How Gastritis Complication Affects Pregnancy

By Patricia | November 17, 2009

I am planning for pregnancy but I have gastritis, does it affect the baby?

As your doctor may have told you, the main challenge in treating gastritis is in identifying the cause of the condition. Gastritis itself is simply a medical term used to describe an inflammation of the inner lining of the stomach, while there are many conditions that can cause such an inflammation. These can range from non-medical factors such as extreme stress, to serious medical conditions, including bacterial infection, chronic bile influx, or an autoimmune disorder. Lifestyle factors can also lead to gastritis, such as prolonged reliance on non-steroidal anti-inflammatory drugs (NSAIDs) or certain over-the counter pain relievers, regular usage of alcohol, or overindulgence in rich, spicy foods.

Gas Relief During Pregnancy

In addition, there are two different kinds of gastritis, acute and chronic. Acute gastritis strikes suddenly and is likely to produce symptoms such as burning discomfort in the upper abdomen, feelings of nausea, and pain. This usually lasts only for a few days, and in most cases over-the-counter medications to neutralize stomach acid can cure the condition. Hot water compresses can help you deal with the discomfort and pain while the condition recedes. Chronic gastritis, on the other hand, is a long-term condition that develops slowly over time. In many cases, the only symptoms may be some mild pain or discomfort and a gradual loss of appetite. This kind of ‘slow gastritis’ is more likely to be caused by prolonged medication or lifestyle factors. In most cases, stopping the medication or avoiding spicy foods and alcohol will cure chronic gastritis. However, it is important that you consult with your doctor to find a suitable treatment, since some cases of gastritis can lead to complications that include ulcers, dehydration, and gastrointestinal bleeding, causing anemia. Since you are planning on motherhood, this could be something to worry about, in addition to the loss of appetite caused by gastritis.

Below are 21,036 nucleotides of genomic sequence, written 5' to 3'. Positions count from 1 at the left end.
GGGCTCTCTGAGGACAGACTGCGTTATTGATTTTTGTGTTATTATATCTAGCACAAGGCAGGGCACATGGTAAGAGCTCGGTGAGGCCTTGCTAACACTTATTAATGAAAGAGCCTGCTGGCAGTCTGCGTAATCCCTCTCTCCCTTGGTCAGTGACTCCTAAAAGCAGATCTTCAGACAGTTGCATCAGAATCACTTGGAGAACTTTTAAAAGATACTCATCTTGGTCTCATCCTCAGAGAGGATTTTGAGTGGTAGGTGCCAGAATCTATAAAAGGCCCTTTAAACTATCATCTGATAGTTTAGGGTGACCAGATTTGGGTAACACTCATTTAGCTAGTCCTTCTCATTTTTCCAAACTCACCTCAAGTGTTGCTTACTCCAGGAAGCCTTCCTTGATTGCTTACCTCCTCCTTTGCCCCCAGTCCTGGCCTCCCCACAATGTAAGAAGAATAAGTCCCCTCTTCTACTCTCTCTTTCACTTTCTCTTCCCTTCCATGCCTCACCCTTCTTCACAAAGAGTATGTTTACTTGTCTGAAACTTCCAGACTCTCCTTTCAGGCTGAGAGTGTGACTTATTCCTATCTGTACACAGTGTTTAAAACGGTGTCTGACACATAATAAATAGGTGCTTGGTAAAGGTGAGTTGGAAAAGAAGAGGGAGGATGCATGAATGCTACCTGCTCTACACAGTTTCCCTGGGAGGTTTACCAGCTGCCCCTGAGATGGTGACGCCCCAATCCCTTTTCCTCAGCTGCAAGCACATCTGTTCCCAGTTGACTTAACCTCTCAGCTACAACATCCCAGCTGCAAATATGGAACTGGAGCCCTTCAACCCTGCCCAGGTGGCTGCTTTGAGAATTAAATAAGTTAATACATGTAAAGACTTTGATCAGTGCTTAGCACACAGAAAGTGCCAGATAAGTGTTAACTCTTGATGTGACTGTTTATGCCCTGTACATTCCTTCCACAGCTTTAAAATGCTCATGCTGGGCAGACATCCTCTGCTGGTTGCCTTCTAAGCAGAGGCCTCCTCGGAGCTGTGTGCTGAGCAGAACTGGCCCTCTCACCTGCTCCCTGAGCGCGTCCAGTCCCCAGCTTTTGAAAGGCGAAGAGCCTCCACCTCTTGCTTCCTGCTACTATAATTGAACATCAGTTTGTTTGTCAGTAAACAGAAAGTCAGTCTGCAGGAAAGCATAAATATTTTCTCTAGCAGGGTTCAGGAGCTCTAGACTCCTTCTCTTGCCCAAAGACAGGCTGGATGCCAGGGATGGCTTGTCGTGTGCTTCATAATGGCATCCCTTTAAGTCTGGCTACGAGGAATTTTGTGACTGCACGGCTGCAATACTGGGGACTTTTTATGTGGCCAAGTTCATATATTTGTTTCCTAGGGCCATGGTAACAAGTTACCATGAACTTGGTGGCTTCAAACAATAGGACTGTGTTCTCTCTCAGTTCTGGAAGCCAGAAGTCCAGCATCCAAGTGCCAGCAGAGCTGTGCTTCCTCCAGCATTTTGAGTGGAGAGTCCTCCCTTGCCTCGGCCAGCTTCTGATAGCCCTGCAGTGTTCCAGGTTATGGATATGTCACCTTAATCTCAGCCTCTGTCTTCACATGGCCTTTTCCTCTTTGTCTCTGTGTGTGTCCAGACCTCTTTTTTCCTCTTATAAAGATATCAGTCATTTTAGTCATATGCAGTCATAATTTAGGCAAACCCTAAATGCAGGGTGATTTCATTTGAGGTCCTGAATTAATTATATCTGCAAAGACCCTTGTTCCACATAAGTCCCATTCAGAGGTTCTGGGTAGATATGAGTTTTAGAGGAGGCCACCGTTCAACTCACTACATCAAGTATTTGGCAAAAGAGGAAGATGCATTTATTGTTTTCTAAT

As far as your baby is concerned, you have nothing to worry about. Your gastritis will not harm the baby at all, though you may experience more than normal nausea during the pregnancy. The associated hormonal changes and stress may also trigger attacks of gastritis. However, your doctor should be able to recommend several medications that can deal with these symptoms, and are safe for the developing baby. You might want to consider taking up some stress-reducing activities such as regular exercise and yoga. These will not only improve your general health, but will also be an excellent preparation for the actual pregnancy period.

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